A recent review by Mills and Simpson [11] examined the heterogeneity that exists between animal models for non-union, identifying a number of clinical scenarios which animal studies aim to reproduce. Even within subgroups of outwardly similar study designs, the variability between studies was extensive. As such, careful consideration and differentiation of the experimental question of studies included in the review is required. Based on their review, the following recommendations are suggested when sub-grouping papers for analysis.

Of particular note, delayed union is a distinct entity and must be differentiated from non-union in the systematic review to ensure transparency of analysis. Delayed union is prolonged bony healing compared to that of a control group, and will often be the pre-cursor to a non-union model. Unlike a model of non-union where the occurrence of such a defect can be objectively assessed at a set time point, delayed union is a clinical diagnosis with no defined criteria for assessment. Due to the fundamental differences in the definition of delayed union and non-union, separate syntheses will be performed.

Models where a segmental defect has been established should be considered separately to those where there is no iatrogenic bone removal. Attention during data synthesis is also required for models which involve high-energy trauma, open or comminuted fractures, and introduction of infection or immunocompromise, in addition to an intervention intended to treat or prevent non-union. For the purposes of meta-analyses, studies where there has been introduction of such an insult will be analysed separately and not combined with studies where an insult has not been introduced. Inclusion of an insult in an animal model of non-union will inherently produce higher rates of delayed and non-union, compared with those models where there is an intervention alone.

Finally, it is important to consider the difference between atrophic and hypertrophic models of non-union. Atrophic models are characterised by a failure of periosteal and endosteal activity, with minimal callus formation. Hypertrophic non-union is less common, and is typified by high callus formation and endochondral growth at the fracture sites. Given their contrasting pathophysiological processes, studies with hypertrophic and atrophic models will not be synthesised together.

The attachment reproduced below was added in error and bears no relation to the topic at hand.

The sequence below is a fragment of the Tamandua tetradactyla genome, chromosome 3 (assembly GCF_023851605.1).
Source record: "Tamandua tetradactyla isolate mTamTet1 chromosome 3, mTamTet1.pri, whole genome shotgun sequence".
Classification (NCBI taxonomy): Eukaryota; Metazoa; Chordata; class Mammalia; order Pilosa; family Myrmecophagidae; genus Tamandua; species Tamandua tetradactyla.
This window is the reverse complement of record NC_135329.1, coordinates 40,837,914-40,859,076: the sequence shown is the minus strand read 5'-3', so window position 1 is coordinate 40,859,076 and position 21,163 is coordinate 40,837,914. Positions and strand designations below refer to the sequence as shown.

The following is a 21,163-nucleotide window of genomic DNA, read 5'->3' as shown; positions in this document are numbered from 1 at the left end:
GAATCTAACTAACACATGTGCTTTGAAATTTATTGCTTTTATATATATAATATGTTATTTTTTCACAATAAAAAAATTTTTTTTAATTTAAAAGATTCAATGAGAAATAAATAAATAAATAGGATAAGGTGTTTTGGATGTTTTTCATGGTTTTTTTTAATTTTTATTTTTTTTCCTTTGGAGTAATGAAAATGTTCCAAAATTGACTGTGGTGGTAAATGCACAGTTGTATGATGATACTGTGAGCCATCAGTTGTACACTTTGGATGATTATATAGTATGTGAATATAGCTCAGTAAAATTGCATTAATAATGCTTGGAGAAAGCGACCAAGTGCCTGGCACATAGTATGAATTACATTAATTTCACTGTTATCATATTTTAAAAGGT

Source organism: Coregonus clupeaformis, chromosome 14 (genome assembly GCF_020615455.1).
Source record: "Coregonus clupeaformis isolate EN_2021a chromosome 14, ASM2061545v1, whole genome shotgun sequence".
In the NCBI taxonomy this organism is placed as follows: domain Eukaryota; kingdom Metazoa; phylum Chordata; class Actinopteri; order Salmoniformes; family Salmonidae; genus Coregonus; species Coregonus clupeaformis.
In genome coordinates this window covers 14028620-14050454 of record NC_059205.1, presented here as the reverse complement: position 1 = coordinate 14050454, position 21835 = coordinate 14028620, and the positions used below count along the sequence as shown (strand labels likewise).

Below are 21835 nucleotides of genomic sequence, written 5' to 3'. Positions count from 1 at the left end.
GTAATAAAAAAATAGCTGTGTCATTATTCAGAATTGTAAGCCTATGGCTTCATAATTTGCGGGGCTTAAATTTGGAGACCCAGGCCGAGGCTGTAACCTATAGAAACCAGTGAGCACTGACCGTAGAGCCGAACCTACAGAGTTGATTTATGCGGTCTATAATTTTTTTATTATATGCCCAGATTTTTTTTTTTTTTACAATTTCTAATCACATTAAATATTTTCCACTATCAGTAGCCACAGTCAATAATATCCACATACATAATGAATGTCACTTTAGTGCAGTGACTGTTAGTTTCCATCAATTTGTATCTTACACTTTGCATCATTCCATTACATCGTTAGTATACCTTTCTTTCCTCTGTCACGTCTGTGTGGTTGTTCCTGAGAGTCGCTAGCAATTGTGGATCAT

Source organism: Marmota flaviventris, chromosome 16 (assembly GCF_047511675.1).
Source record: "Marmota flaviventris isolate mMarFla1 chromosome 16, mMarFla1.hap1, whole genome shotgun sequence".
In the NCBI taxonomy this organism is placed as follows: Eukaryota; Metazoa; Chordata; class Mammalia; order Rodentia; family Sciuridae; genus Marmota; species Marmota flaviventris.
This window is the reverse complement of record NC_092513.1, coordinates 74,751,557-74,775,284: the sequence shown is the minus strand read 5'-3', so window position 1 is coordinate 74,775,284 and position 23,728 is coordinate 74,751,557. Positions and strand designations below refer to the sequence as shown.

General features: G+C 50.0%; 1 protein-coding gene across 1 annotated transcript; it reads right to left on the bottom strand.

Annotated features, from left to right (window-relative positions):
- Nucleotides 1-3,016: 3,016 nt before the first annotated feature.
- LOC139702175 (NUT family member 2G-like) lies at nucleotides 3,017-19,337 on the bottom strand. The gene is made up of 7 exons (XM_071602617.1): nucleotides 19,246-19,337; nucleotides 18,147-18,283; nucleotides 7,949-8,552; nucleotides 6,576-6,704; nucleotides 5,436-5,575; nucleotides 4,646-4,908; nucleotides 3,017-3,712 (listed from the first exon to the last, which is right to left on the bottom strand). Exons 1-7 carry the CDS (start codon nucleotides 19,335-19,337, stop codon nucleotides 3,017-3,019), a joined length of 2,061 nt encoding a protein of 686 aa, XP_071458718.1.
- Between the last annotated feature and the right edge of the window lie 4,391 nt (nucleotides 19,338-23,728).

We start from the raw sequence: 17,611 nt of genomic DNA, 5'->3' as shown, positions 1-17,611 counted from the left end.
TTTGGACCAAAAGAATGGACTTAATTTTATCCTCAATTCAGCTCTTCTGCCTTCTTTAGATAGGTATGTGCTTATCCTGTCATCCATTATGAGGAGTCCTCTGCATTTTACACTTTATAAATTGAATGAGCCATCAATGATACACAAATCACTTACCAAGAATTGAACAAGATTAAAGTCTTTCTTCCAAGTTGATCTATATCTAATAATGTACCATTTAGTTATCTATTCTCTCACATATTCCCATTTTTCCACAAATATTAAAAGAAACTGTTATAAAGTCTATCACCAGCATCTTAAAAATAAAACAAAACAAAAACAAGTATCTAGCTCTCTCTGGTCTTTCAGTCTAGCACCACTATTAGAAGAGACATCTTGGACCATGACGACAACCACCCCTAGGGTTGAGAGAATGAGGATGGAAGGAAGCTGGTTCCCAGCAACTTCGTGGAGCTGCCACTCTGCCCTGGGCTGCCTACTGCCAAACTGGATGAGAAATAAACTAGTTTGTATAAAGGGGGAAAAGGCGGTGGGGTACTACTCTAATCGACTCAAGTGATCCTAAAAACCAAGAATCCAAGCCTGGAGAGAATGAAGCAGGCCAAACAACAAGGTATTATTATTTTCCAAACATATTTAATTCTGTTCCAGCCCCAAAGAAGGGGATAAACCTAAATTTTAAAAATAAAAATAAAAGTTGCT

As demonstrated in Mills and Simpson’s review, the heterogeneic nature of animal models will likely hamper interpretation of results across all studies. Variations in species, methodology and study characteristics may also limit the number of trials considered similar enough to meta-analyse, and sub-group analyses within these sets of studies may also not be possible. However, it is anticipated that by presenting all the available pre-clinical evidence, it will be possible to observe trends for effectiveness for one or more emerging techniques. Pooled effect sizes may not be meaningful in terms of their applicability to human populations, and any findings must be interpreted in the context of study quality and the extent to which they are considered translatable to other settings. However, this systematic review will be valuable for hypothesis generating and may be able to aid in the identification of suitable candidate treatments to take forward into clinical trials. Accurate and valid hypotheses can consequently be drawn as to which emerging therapies for bony non-union may translate successfully to the human population.

Abbreviations

CAMARADES: 

Collaborative Approach to Meta Analysis and Review of Animal Data from Experimental Studies

PRISMA: 

Preferred Reporting Items for Systematic Reviews and Meta-Analysis

PRISMA-P: 

Preferred Reporting Items for Systematic Reviews and Meta-Analysis Protocols

SYRCLE: 

Systematic Review Centre for Laboratory animal Experimentation

Declarations

Acknowledgements

This manuscript has received funding from a grant awarded by the Engineering and Physical Sciences Research Council through the UNIFY programme.

Open AccessThis article is distributed under the terms of the Creative Commons Attribution 4.0 International License (http://creativecommons.org/licenses/by/4.0/), which permits unrestricted use, distribution, and reproduction in any medium, provided you give appropriate credit to the original author(s) and the source, provide a link to the Creative Commons license, and indicate if changes were made. The Creative Commons Public Domain Dedication waiver (http://creativecommons.org/publicdomain/zero/1.0/) applies to the data made available in this article, unless otherwise stated.

Authors’ Affiliations

(1)
Royal Centre for Defence Medicine
(2)
Institute of Applied Health Research, College of Medical and Dental Sciences, University of Birmingham
(3)
NIHR Surgical Reconstruction & Microbiology Research Centre, Queen Elizabeth Hospital Birmingham

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Copyright

© Stewart et al. 2016